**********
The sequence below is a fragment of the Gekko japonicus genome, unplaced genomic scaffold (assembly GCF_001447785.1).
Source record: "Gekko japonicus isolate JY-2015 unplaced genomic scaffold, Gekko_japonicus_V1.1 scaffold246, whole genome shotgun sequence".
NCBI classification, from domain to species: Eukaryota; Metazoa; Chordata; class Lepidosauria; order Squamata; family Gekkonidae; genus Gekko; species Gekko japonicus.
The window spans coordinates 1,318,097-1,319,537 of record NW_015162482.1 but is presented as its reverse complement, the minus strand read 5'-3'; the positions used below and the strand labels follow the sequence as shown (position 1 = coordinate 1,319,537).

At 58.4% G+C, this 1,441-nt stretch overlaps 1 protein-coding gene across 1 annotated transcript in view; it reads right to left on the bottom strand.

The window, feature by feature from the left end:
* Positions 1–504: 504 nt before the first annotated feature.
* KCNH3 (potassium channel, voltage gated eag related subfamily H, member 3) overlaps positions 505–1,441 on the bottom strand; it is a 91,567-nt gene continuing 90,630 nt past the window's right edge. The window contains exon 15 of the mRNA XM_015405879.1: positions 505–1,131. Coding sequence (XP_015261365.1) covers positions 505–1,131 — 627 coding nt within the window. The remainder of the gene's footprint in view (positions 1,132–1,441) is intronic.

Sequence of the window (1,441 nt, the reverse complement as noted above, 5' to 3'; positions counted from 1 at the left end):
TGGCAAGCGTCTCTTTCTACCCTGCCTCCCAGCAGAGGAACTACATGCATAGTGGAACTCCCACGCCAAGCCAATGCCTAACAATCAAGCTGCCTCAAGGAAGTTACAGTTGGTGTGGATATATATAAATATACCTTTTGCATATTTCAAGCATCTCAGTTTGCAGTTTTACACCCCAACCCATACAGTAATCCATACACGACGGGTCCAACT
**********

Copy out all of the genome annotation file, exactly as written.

The sequence below is a fragment of the Gekko japonicus genome, unplaced genomic scaffold (assembly GCF_001447785.1).
Source record: "Gekko japonicus isolate JY-2015 unplaced genomic scaffold, Gekko_japonicus_V1.1 scaffold246, whole genome shotgun sequence".
NCBI classification, from domain to species: Eukaryota; Metazoa; Chordata; class Lepidosauria; order Squamata; family Gekkonidae; genus Gekko; species Gekko japonicus.
The window spans coordinates 1,318,097-1,319,537 of record NW_015162482.1 but is presented as its reverse complement, the minus strand read 5'-3'; the positions used below and the strand labels follow the sequence as shown (position 1 = coordinate 1,319,537).

At 58.4% G+C, this 1,441-nt stretch overlaps 1 protein-coding gene across 1 annotated transcript in view; it reads right to left on the bottom strand.

The window, feature by feature from the left end:
* Positions 1–504: 504 nt before the first annotated feature.
* KCNH3 (potassium channel, voltage gated eag related subfamily H, member 3) overlaps positions 505–1,441 on the bottom strand; it is a 91,567-nt gene continuing 90,630 nt past the window's right edge. The window contains exon 15 of the mRNA XM_015405879.1: positions 505–1,131. Coding sequence (XP_015261365.1) covers positions 505–1,131 — 627 coding nt within the window. The remainder of the gene's footprint in view (positions 1,132–1,441) is intronic.

Sequence of the window (1,441 nt, the reverse complement as noted above, 5' to 3'; positions counted from 1 at the left end):
TGGCAAGCGTCTCTTTCTACCCTGCCTCCCAGCAGAGGAACTACATGCATAGTGGAACTCCCACGCCAAGCCAATGCCTAACAATCAAGCTGCCTCAAGGAAGTTACAGTTGGTGTGGATATATATAAATATACCTTTTGCATATTTCAAGCATCTCAGTTTGCAGTTTTACACCCCAACCCATACAGTAATCCATACACGACGGGTCCAACT